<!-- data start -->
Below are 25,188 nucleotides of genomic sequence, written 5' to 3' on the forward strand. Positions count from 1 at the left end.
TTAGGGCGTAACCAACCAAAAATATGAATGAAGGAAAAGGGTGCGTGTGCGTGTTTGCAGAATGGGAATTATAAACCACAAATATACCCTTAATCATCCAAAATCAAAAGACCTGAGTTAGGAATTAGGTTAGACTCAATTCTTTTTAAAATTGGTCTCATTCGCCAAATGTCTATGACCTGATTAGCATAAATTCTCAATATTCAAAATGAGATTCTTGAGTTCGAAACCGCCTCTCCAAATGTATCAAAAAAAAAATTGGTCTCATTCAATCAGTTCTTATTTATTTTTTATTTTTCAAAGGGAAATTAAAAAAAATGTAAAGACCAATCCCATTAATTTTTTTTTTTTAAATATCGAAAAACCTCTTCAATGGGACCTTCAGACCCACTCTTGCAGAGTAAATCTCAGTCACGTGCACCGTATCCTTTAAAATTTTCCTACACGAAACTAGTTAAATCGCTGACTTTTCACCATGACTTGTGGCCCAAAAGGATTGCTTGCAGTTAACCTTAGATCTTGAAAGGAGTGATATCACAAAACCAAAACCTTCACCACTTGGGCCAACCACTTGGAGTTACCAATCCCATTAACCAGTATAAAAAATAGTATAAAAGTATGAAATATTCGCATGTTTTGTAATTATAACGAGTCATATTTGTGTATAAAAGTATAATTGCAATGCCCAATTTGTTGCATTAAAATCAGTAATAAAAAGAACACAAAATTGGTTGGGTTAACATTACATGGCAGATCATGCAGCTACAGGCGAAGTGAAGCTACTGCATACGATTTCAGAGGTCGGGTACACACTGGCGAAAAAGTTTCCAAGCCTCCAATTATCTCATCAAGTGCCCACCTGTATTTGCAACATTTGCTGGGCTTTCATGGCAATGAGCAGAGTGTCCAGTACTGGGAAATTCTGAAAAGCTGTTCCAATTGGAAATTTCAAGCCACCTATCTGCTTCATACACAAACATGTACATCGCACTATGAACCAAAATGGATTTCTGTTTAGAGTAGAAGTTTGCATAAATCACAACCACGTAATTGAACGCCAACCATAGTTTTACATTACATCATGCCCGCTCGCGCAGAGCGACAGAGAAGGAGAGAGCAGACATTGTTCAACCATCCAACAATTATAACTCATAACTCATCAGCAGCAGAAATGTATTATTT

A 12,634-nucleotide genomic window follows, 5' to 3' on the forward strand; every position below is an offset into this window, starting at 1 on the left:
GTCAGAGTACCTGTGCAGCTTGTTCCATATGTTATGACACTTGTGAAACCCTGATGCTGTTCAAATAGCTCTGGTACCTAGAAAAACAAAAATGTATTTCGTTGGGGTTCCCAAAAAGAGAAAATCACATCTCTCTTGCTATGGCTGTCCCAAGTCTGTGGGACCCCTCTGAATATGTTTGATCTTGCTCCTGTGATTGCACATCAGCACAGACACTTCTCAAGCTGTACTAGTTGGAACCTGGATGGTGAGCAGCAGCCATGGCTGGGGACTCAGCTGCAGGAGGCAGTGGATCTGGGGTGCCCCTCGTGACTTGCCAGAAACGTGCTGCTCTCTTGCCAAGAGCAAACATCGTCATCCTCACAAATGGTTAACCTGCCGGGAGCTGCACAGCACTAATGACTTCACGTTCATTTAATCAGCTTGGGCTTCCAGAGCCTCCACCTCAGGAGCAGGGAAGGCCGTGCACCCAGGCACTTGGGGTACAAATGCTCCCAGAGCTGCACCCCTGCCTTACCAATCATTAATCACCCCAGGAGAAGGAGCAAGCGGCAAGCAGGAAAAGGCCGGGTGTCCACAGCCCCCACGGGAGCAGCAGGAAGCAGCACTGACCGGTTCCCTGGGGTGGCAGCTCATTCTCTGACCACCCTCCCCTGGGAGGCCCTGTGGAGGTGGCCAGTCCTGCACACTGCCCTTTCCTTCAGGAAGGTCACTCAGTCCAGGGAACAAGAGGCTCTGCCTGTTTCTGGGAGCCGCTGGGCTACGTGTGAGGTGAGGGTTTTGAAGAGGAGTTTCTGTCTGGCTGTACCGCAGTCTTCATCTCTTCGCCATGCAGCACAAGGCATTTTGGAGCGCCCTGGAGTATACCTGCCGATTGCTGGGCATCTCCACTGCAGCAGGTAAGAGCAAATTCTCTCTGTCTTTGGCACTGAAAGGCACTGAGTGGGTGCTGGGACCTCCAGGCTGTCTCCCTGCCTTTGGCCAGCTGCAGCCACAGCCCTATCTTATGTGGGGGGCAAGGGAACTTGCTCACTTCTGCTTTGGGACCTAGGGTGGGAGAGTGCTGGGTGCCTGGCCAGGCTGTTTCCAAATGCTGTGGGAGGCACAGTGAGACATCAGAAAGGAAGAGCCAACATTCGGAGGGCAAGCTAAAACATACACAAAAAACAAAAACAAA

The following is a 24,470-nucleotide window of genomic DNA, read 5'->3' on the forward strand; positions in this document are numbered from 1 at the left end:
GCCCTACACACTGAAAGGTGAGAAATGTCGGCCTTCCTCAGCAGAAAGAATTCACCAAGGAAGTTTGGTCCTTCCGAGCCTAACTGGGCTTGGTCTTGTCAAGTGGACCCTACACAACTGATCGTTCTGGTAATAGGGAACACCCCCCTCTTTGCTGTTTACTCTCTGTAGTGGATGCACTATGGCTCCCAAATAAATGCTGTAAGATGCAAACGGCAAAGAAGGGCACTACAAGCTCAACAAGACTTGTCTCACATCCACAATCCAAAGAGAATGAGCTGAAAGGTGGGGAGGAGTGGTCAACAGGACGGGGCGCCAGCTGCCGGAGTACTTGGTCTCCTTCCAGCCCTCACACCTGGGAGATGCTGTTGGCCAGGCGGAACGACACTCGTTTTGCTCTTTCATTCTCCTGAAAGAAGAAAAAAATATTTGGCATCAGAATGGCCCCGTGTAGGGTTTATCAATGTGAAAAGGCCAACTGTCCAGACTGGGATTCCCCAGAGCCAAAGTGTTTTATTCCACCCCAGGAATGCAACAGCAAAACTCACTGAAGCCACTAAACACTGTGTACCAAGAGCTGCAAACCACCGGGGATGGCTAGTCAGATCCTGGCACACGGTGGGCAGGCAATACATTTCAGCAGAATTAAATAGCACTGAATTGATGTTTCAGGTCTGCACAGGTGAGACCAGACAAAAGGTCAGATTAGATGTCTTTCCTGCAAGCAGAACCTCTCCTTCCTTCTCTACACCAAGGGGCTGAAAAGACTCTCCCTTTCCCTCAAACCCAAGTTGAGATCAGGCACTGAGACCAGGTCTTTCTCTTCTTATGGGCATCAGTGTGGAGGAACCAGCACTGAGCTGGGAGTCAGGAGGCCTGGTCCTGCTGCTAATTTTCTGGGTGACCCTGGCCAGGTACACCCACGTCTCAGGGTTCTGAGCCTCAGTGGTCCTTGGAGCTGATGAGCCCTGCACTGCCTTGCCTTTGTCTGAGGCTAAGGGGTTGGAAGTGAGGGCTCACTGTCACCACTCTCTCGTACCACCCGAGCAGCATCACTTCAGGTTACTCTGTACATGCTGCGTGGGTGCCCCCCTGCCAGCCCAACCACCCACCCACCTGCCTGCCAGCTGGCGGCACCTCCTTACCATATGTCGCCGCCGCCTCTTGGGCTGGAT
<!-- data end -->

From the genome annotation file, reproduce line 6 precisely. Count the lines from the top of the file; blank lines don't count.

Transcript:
GCCCTACACACTGAAAGGTGAGAAATGTCGGCCTTCCTCAGCAGAAAGAATTCACCAAGGAAGTTTGGTCCTTCCGAGCCTAACTGGGCTTGGTCTTGTCAAGTGGACCCTACACAACTGATCGTTCTGGTAATAGGGAACACCCCCCTCTTTGCTGTTTACTCTCTGTAGTGGATGCACTATGGCTCCCAAATAAATGCTGTAAGATGCAAACGGCAAAGAAGGGCACTACAAGCTCAACAAGACTTGTCTCACATCCACAATCCAAAGAGAATGAGCTGAAAGGTGGGGAGGAGTGGTCAACAGGACGGGGCGCCAGCTGCCGGAGTACTTGGTCTCCTTCCAGCCCTCACACCTGGGAGATGCTGTTGGCCAGGCGGAACGACACTCGTTTTGCTCTTTCATTCTCCTGAAAGAAGAAAAAAATATTTGGCATCAGAATGGCCCCGTGTAGGGTTTATCAATGTGAAAAGGCCAACTGTCCAGACTGGGATTCCCCAGAGCCAAAGTGTTTTATTCCACCCCAGGAATGCAACAGCAAAACTCACTGAAGCCACTAAACACTGTGTACCAAGAGCTGCAAACCACCGGGGATGGCTAGTCAGATCCTGGCACACGGTGGGCAGGCAATACATTTCAGCAGAATTAAATAGCACTGAATTGATGTTTCAGGTCTGCACAGGTGAGACCAGACAAAAGGTCAGATTAGATGTCTTTCCTGCAAGCAGAACCTCTCCTTCCTTCTCTACACCAAGGGGCTGAAAAGACTCTCCCTTTCCCTCAAACCCAAGTTGAGATCAGGCACTGAGACCAGGTCTTTCTCTTCTTATGGGCATCAGTGTGGAGGAACCAGCACTGAGCTGGGAGTCAGGAGGCCTGGTCCTGCTGCTAATTTTCTGGGTGACCCTGGCCAGGTACACCCACGTCTCAGGGTTCTGAGCCTCAGTGGTCCTTGGAGCTGATGAGCCCTGCACTGCCTTGCCTTTGTCTGAGGCTAAGGGGTTGGAAGTGAGGGCTCACTGTCACCACTCTCTCGTACCACCCGAGCAGCATCACTTCAGGTTACTCTGTACATGCTGCGTGGGTGCCCCCCTGCCAGCCCAACCACCCACCCACCTGCCTGCCAGCTGGCGGCACCTCCTTACCATATGTCGCCGCCGCCTCTTGGGCTGGAT